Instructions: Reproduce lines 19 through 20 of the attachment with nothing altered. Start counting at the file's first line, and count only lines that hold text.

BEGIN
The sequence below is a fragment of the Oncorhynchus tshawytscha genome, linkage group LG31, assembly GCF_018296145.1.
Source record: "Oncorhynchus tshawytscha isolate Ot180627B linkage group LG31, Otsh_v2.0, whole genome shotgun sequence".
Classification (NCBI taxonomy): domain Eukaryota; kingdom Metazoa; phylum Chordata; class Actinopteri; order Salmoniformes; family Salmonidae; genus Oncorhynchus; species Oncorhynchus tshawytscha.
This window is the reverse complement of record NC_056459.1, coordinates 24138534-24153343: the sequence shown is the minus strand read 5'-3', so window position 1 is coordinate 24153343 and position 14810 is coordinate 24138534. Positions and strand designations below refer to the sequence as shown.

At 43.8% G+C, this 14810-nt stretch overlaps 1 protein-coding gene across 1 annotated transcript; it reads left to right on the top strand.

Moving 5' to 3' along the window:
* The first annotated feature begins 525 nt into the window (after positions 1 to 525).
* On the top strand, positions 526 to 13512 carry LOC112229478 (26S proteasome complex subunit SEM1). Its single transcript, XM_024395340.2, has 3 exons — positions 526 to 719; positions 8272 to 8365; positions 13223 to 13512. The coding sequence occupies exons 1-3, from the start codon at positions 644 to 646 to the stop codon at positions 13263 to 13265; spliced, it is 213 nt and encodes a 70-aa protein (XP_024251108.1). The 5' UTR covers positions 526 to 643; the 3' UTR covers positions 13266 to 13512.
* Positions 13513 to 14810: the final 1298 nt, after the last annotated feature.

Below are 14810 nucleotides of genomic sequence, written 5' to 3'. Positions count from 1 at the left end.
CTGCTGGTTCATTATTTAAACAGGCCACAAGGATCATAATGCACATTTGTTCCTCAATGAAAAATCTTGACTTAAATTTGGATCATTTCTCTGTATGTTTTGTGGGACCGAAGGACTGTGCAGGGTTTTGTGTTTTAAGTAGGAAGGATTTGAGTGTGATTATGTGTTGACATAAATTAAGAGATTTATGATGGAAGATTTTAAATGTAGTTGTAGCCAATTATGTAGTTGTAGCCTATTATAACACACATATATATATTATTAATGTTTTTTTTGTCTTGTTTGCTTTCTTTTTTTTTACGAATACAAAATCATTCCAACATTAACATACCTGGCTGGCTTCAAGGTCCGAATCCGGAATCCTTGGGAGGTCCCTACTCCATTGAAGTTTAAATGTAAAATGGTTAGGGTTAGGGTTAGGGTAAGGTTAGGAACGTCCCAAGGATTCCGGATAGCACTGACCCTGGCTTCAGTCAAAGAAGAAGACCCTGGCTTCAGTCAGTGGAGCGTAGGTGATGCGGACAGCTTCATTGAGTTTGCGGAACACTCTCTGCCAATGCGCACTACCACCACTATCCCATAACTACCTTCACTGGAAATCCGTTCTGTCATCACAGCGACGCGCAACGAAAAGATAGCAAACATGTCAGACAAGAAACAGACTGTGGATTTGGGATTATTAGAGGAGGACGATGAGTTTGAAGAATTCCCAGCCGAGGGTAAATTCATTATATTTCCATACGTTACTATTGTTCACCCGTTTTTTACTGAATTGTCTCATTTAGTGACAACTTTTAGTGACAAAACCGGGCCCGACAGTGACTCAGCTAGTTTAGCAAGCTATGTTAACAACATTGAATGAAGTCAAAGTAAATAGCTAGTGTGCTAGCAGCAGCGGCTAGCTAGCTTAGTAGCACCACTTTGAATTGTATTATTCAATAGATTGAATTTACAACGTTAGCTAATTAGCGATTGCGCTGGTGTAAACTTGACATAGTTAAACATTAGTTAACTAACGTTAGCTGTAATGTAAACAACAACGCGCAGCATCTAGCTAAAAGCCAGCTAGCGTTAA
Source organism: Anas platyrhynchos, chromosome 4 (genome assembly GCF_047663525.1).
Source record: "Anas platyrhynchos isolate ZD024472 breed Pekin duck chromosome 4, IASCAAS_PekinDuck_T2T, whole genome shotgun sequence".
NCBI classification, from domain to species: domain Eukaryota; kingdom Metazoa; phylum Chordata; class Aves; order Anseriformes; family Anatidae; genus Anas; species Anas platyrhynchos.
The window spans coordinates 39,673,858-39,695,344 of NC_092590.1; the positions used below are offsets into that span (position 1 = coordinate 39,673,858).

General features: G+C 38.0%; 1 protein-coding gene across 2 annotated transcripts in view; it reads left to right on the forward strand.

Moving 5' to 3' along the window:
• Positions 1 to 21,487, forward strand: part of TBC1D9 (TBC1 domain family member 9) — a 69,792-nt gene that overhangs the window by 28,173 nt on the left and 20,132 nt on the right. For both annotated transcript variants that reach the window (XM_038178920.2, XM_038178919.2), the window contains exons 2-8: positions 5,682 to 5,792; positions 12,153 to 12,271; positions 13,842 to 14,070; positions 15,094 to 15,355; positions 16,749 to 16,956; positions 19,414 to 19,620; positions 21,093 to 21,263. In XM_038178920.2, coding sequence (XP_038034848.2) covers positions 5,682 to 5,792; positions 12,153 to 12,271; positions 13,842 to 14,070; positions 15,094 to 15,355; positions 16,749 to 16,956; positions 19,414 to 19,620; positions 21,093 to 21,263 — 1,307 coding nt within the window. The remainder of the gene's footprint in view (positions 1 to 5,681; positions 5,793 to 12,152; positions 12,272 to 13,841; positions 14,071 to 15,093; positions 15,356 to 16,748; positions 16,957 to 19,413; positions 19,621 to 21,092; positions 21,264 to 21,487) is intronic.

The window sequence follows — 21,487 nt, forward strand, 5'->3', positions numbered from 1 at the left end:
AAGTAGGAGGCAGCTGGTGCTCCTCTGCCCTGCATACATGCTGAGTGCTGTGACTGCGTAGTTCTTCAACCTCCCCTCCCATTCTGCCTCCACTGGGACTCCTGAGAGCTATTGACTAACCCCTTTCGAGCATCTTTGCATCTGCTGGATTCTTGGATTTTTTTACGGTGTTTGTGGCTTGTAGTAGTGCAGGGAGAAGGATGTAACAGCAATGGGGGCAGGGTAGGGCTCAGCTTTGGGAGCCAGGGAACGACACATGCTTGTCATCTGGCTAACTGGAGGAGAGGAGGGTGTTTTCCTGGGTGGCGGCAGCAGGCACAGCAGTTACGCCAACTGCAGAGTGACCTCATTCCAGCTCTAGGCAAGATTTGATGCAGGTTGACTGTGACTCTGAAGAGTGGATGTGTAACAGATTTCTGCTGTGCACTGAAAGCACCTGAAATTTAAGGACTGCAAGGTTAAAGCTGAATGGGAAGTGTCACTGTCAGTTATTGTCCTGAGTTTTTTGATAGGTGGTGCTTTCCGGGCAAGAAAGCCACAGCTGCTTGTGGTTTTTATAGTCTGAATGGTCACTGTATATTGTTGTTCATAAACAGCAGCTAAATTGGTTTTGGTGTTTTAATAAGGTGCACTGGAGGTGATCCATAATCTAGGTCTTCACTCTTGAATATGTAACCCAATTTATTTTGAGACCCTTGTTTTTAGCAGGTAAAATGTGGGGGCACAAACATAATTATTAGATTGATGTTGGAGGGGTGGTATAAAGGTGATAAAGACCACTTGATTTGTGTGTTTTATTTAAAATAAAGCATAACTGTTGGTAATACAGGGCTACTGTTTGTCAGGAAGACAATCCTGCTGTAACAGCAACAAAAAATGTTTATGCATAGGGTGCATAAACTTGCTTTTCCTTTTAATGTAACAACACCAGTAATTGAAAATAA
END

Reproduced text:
The window sequence follows — 21,487 nt, forward strand, 5'->3', positions numbered from 1 at the left end:
AAGTAGGAGGCAGCTGGTGCTCCTCTGCCCTGCATACATGCTGAGTGCTGTGACTGCGTAGTTCTTCAACCTCCCCTCCCATTCTGCCTCCACTGGGACTCCTGAGAGCTATTGACTAACCCCTTTCGAGCATCTTTGCATCTGCTGGATTCTTGGATTTTTTTACGGTGTTTGTGGCTTGTAGTAGTGCAGGGAGAAGGATGTAACAGCAATGGGGGCAGGGTAGGGCTCAGCTTTGGGAGCCAGGGAACGACACATGCTTGTCATCTGGCTAACTGGAGGAGAGGAGGGTGTTTTCCTGGGTGGCGGCAGCAGGCACAGCAGTTACGCCAACTGCAGAGTGACCTCATTCCAGCTCTAGGCAAGATTTGATGCAGGTTGACTGTGACTCTGAAGAGTGGATGTGTAACAGATTTCTGCTGTGCACTGAAAGCACCTGAAATTTAAGGACTGCAAGGTTAAAGCTGAATGGGAAGTGTCACTGTCAGTTATTGTCCTGAGTTTTTTGATAGGTGGTGCTTTCCGGGCAAGAAAGCCACAGCTGCTTGTGGTTTTTATAGTCTGAATGGTCACTGTATATTGTTGTTCATAAACAGCAGCTAAATTGGTTTTGGTGTTTTAATAAGGTGCACTGGAGGTGATCCATAATCTAGGTCTTCACTCTTGAATATGTAACCCAATTTATTTTGAGACCCTTGTTTTTAGCAGGTAAAATGTGGGGGCACAAACATAATTATTAGATTGATGTTGGAGGGGTGGTATAAAGGTGATAAAGACCACTTGATTTGTGTGTTTTATTTAAAATAAAGCATAACTGTTGGTAATACAGGGCTACTGTTTGTCAGGAAGACAATCCTGCTGTAACAGCAACAAAAAATGTTTATGCATAGGGTGCATAAACTTGCTTTTCCTTTTAATGTAACAACACCAGTAATTGAAAATAA